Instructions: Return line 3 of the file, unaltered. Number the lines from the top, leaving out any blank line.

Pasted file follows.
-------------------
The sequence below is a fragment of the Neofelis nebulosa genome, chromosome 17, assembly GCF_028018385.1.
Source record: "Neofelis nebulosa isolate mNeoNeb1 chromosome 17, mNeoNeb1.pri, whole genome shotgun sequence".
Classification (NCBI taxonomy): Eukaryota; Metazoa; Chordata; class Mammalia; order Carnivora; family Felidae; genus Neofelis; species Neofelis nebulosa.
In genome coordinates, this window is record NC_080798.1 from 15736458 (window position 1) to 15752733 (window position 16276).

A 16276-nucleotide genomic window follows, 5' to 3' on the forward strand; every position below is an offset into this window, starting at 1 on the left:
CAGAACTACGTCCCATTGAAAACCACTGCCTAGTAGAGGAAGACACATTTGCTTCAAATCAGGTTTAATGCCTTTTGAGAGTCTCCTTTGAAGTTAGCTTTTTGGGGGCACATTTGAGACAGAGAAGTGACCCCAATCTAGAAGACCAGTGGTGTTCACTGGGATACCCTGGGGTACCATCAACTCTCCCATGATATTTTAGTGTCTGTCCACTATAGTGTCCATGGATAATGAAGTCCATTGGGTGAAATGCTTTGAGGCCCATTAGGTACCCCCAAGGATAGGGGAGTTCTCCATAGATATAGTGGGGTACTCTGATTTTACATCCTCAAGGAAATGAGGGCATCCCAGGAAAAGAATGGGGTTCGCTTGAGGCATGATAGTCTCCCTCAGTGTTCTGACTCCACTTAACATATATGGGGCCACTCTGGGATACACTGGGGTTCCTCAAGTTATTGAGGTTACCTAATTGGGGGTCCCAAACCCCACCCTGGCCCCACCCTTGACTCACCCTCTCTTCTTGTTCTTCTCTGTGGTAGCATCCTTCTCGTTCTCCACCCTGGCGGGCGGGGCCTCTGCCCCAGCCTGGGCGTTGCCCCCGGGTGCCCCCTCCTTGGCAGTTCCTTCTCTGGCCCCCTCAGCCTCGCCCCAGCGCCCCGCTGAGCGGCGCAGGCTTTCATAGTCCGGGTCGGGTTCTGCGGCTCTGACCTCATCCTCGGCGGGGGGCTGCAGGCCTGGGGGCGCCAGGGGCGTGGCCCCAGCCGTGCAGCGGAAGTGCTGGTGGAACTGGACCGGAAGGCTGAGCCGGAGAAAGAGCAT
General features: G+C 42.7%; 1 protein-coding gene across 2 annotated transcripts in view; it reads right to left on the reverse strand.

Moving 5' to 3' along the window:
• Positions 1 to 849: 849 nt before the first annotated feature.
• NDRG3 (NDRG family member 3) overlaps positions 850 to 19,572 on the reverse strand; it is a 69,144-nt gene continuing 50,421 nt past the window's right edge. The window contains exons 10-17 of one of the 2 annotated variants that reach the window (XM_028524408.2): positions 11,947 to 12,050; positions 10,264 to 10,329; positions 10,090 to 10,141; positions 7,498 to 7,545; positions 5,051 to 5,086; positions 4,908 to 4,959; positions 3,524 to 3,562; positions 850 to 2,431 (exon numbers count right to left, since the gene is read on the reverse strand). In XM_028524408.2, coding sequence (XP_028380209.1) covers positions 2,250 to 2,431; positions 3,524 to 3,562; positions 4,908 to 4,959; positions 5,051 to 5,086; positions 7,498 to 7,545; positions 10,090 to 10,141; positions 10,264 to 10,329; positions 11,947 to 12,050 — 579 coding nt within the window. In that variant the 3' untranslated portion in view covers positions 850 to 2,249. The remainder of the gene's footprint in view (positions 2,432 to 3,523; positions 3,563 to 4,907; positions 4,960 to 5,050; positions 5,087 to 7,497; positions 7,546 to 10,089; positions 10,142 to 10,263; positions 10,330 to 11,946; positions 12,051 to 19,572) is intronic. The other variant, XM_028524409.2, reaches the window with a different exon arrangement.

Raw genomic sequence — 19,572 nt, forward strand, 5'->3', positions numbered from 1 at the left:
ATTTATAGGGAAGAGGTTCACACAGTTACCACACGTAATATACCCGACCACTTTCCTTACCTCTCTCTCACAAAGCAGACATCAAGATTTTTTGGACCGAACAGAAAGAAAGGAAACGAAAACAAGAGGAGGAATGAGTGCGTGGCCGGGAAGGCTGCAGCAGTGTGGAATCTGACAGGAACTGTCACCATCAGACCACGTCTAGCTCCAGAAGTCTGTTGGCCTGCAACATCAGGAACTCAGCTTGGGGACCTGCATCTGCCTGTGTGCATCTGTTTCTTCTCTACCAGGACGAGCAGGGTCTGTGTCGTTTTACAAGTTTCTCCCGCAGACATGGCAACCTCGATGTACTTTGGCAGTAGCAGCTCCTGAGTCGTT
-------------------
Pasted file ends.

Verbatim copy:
Classification (NCBI taxonomy): Eukaryota; Metazoa; Chordata; class Mammalia; order Carnivora; family Felidae; genus Neofelis; species Neofelis nebulosa.